The Night Rider (1932)

57, 63 or 72 mins | Western | June 1932

Director:

Fred Newmeyer

Writer:

Harry Fraser

Cinematographer:

James Diamond

Editor:

Holbrook Todd

Production Company:

Supreme Features, Inc.
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HISTORY

The working title of the film was Six Guns . Although the film credited Fred Newmeyer as director, FD and Var credit William Nigh as ... More Less

The working title of the film was Six Guns . Although the film credited Fred Newmeyer as director, FD and Var credit William Nigh as director. More Less

SOURCE CITATIONS
SOURCE
DATE
PAGE
Film Daily
22 May 32
p. 11.
Variety
19 Jul 32
p. 25.
CAST
PRODUCTION CREDITS
NAME
PARENT COMPANY
PRODUCTION COMPANY
PRODUCTION TEXT
Alfred T. Mannon, President
NAME
CREDITED AS
CREDIT
DIRECTORS
Asst dir
PRODUCERS
Assoc prod
WRITER
Story, cont and dial
PHOTOGRAPHY
ART DIRECTOR
Settings
FILM EDITOR
Film ed
PRODUCTION MISC
DETAILS
Alternate Title:
Six Guns
Release Date:
June 1932
Physical Properties:
Sound
Black and White
Duration(in mins):
57, 63 or 72
Country:
United States
Passed by NBR:
Yes
SYNOPSIS

A mysterious "night rider" has been raiding ranches and robbing banks. When a stranger comes into town, Jeff Barton, owner of the saloon, recognizes his gunbelt and believes him to be the feared "Bad Jim Blake," but he is actually John Brown, an officer of the law. John is working with two sidekicks to capture the night rider: Altoony, an apparently elderly tourist, and Manuel Valdez, a hired hand working for Barbara Rogers' ranch. John is secretly in cahoots with the sheriff, who knows his true identity. Barton recommends John to Barbara as foreman of her ranch, so he can keep an eye on him. John intercepts gang messages and, using notes and a special seal, poses as their chief. After a bank robbery, John trails the robber to Barbara's house, but the robber eludes him. Upon hearing how Barbara's brother Dan was made an invalid by an explosion at their mine and their father was killed, John investigates the mine. He discovers a secret passage into the house. For appearance's sake, the sheriff arrests John, but allows him to escape. John fools Barton into believing he is head of the gang and plans another robbery. Manuel guards Tula, the housekeeper, but she knocks him out and tries to help Dan, who is not really an invalid but actually is the night rider, escape. The sheriff and a posse arrest Barton and his men at the mine, while John captures Dan. It is revealed that Altoony is Barbara's uncle, and John chooses to stay on as a foreman after revealing his true ... +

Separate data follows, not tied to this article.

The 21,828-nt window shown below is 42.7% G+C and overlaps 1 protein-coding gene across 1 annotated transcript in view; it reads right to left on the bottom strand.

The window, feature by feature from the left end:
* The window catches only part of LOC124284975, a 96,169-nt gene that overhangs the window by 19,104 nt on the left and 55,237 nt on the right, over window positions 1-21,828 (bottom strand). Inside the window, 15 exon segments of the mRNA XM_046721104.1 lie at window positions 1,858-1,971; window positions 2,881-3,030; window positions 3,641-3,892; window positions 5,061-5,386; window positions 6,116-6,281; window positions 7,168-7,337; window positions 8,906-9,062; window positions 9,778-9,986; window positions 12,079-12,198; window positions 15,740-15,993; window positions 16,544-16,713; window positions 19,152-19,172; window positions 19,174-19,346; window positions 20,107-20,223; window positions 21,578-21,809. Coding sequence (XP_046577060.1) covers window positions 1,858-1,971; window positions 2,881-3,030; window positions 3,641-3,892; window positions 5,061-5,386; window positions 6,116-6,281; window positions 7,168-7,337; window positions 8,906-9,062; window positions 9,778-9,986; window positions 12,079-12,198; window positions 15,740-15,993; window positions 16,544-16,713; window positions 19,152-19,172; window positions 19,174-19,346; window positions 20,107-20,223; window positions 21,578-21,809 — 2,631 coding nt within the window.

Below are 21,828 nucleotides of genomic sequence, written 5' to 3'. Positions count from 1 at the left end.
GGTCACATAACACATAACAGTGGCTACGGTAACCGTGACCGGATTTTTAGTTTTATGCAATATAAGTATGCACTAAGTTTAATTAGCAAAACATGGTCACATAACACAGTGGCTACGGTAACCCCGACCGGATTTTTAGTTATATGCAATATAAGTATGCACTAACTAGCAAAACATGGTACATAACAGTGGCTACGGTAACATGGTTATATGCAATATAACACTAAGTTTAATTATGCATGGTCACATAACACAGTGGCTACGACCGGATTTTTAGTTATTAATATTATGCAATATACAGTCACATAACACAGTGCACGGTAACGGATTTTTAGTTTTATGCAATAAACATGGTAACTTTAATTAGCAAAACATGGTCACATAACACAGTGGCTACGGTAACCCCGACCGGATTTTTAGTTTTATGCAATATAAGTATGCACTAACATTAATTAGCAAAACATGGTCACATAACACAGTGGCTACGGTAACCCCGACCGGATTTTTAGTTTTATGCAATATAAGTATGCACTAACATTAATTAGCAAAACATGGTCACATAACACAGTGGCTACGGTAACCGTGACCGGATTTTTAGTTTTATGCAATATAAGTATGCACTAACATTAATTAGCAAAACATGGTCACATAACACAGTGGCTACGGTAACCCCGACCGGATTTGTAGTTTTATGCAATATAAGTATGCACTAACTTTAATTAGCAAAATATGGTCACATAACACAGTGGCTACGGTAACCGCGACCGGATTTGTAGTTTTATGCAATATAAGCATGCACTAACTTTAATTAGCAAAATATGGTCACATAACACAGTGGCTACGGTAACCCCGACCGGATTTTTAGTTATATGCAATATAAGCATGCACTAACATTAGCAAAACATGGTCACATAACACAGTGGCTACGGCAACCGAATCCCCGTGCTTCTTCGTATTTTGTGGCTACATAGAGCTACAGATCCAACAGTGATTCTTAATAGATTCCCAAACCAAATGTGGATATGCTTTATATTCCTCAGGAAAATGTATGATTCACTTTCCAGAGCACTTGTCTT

A mysterious "night rider" has been raiding ranches and robbing banks. When a stranger comes into town, Jeff Barton, owner of the saloon, recognizes his gunbelt and believes him to be the feared "Bad Jim Blake," but he is actually John Brown, an officer of the law. John is working with two sidekicks to capture the night rider: Altoony, an apparently elderly tourist, and Manuel Valdez, a hired hand working for Barbara Rogers' ranch. John is secretly in cahoots with the sheriff, who knows his true identity. Barton recommends John to Barbara as foreman of her ranch, so he can keep an eye on him. John intercepts gang messages and, using notes and a special seal, poses as their chief. After a bank robbery, John trails the robber to Barbara's house, but the robber eludes him. Upon hearing how Barbara's brother Dan was made an invalid by an explosion at their mine and their father was killed, John investigates the mine. He discovers a secret passage into the house. For appearance's sake, the sheriff arrests John, but allows him to escape. John fools Barton into believing he is head of the gang and plans another robbery. Manuel guards Tula, the housekeeper, but she knocks him out and tries to help Dan, who is not really an invalid but actually is the night rider, escape. The sheriff and a posse arrest Barton and his men at the mine, while John captures Dan. It is revealed that Altoony is Barbara's uncle, and John chooses to stay on as a foreman after revealing his true identity. +

Legend
Viewed by AFI
Partially Viewed
Offscreen Credit
Name Occurs Before Title
AFI Life Achievement Award

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The American Film Institute is grateful to Sir Paul Getty KBE and the Sir Paul Getty KBE Estate for their dedication to the art of the moving image and their support for the AFI Catalog of Feature Films and without whose support AFI would not have been able to achieve this historical landmark in this epic scholarly endeavor.